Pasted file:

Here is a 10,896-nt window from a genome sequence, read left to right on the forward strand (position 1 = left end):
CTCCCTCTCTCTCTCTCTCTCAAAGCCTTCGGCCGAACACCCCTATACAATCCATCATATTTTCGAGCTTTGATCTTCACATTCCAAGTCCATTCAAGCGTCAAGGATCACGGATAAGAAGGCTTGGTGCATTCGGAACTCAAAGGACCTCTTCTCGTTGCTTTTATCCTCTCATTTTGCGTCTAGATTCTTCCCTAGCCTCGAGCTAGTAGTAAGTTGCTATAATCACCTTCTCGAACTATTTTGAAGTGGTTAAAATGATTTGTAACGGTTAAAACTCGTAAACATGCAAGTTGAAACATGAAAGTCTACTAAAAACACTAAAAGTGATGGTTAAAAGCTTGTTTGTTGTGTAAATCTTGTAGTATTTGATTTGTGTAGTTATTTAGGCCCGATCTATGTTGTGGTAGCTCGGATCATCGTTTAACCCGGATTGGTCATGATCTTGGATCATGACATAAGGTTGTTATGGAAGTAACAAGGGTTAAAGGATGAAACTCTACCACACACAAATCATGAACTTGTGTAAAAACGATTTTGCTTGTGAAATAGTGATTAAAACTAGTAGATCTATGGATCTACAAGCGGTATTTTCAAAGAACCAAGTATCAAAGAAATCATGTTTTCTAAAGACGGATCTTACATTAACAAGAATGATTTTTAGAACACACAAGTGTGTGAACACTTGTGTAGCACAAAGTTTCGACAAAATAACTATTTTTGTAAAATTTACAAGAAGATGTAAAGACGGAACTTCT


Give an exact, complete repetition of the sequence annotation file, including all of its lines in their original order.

Here is a 10,896-nt window from a genome sequence, read left to right on the forward strand (position 1 = left end):
CTCCCTCTCTCTCTCTCTCTCAAAGCCTTCGGCCGAACACCCCTATACAATCCATCATATTTTCGAGCTTTGATCTTCACATTCCAAGTCCATTCAAGCGTCAAGGATCACGGATAAGAAGGCTTGGTGCATTCGGAACTCAAAGGACCTCTTCTCGTTGCTTTTATCCTCTCATTTTGCGTCTAGATTCTTCCCTAGCCTCGAGCTAGTAGTAAGTTGCTATAATCACCTTCTCGAACTATTTTGAAGTGGTTAAAATGATTTGTAACGGTTAAAACTCGTAAACATGCAAGTTGAAACATGAAAGTCTACTAAAAACACTAAAAGTGATGGTTAAAAGCTTGTTTGTTGTGTAAATCTTGTAGTATTTGATTTGTGTAGTTATTTAGGCCCGATCTATGTTGTGGTAGCTCGGATCATCGTTTAACCCGGATTGGTCATGATCTTGGATCATGACATAAGGTTGTTATGGAAGTAACAAGGGTTAAAGGATGAAACTCTACCACACACAAATCATGAACTTGTGTAAAAACGATTTTGCTTGTGAAATAGTGATTAAAACTAGTAGATCTATGGATCTACAAGCGGTATTTTCAAAGAACCAAGTATCAAAGAAATCATGTTTTCTAAAGACGGATCTTACATTAACAAGAATGATTTTTAGAACACACAAGTGTGTGAACACTTGTGTAGCACAAAGTTTCGACAAAATAACTATTTTTGTAAAATTTACAAGAAGATGTAAAGACGGAACTTCT